This chapter (of a larger paper) also contains more rationale and security perspective/measurement perspectives.

Implementation security

The core engine of Delta Chat is coded fully in the Rust language, widely hailed for its robustness, efficiency and safety. Delta Chat’s e2e-crypto engine is rPGP which was independently security-reviewed. A new security review, sponsered by the OpenTechFund, is currently starting covering smtp/imap/tls/key handling. The involved codes are liberally open-source licensed and are used in non-Delta Chat projects.

Metadata security

It is hard to protect metadata of “who messages whom” against messaging servers (e-mail, signal, whatsapp, threema, …) and nobody has really solved that, practically. E-mail headers like “To, CC” are TLS-encrypted for most common providers. So the e-mail server operator sees these headers and is instructed by the client to relay a message to recipients. As long as the connection is TLS-encrypted there is no real metadata leakage here. Note that Signal’s sealed sender and recent “encrypted group storage” schemes do not solve the metadata problem: Simple traffic analysis (all messages are passing through a central server!) recovers all the information no matter how much some core-server code tries to hide information from itself. To cut this discussion short: the choice of your messaging providers matters. It is part of your trust and protection model. Luckily, in the e-mail space there is a wider variety of providers to choose from, some principle-based, some money-based or just maintained for the fun of it and your friends. With Delta Chat you have a lot of choices for your trust model, today.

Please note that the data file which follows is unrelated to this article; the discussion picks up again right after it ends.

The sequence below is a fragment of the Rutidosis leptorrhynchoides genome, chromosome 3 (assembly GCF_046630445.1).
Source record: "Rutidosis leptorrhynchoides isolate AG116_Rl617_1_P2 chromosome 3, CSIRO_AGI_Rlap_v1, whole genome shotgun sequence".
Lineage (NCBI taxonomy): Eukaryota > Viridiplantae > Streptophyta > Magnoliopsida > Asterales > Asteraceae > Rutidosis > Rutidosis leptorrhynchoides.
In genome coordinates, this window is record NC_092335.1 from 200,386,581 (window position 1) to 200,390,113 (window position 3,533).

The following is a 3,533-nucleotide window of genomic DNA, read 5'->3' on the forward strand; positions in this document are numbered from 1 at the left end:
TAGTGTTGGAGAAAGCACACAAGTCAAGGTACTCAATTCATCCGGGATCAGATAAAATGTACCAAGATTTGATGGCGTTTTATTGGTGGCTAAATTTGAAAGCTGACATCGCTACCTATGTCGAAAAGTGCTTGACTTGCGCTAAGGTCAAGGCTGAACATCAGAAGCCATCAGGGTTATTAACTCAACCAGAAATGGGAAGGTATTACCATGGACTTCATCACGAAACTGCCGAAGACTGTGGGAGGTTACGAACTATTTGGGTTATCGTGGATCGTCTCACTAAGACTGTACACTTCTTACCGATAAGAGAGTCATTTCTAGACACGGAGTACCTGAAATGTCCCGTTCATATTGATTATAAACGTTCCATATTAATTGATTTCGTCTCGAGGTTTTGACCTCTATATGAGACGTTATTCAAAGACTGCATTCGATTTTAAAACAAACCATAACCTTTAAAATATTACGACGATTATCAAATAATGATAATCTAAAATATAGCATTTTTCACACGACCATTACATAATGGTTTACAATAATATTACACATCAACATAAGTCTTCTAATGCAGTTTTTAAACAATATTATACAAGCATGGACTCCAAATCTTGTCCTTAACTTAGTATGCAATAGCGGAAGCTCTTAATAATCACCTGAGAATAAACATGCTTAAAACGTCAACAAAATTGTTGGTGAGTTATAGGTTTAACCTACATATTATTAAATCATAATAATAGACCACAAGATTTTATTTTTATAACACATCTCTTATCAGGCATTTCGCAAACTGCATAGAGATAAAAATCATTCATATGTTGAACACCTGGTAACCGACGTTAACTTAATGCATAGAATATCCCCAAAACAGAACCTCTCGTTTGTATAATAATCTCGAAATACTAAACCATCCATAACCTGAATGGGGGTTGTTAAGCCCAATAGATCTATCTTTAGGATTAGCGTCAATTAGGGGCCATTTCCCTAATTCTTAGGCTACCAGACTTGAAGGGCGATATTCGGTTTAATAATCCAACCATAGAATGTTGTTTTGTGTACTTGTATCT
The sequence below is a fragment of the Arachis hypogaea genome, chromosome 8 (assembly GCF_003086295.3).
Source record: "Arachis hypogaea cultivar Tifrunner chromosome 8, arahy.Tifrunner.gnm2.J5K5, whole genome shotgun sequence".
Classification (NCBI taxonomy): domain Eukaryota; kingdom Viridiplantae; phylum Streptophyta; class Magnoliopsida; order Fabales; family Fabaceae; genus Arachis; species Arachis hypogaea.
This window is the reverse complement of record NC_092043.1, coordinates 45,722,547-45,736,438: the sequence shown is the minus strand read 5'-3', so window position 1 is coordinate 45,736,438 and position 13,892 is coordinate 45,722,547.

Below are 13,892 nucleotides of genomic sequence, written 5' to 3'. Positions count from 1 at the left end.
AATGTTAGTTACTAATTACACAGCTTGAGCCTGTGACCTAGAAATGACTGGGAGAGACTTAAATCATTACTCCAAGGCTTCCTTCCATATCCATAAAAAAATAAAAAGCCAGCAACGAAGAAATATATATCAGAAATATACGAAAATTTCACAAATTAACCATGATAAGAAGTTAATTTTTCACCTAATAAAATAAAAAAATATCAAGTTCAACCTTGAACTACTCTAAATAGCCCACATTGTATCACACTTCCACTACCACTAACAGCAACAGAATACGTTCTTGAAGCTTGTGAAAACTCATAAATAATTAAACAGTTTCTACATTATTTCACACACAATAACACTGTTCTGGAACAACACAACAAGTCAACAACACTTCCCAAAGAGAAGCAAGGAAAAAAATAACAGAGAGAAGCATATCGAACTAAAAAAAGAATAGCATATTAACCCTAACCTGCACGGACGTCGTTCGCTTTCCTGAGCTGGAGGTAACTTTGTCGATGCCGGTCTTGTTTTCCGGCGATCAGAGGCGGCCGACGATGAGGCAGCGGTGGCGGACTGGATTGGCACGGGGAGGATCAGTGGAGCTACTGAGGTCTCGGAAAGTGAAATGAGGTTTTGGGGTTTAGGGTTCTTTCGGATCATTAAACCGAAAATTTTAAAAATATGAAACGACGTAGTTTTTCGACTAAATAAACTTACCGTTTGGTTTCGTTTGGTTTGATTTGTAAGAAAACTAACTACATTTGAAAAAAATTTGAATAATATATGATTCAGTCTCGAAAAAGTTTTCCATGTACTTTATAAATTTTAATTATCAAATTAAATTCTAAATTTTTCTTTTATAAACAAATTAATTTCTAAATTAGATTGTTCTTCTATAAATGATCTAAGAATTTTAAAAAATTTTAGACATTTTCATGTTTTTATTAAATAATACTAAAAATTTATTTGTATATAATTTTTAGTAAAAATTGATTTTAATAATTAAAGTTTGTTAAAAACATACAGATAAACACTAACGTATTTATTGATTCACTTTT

Weakening metadata through “burner accounts”

With May 2020 Delta Chat releases, “Burner Account” support is enabled by default. It enables users to use temporary e-mail accounts which are server-side deleted after a day, week or month. If you form a group of burner-accounts and safely communicate with each other, you can be sure that all traces are gone after a while (except the ones where you take action to share them with another app). Also if a device is taken it reveals a number of random addresses. This is very weak identification because even the messaging provider has no identifying, let alone passport-information about its accounts. The UX flow is that you can share “burner account” QR codes and let friends/folks create accounts based on scanning it. So the provider might know who got the “creation” token but it does not know who got introduced through it.

Weakening metadata through auto-deletion modes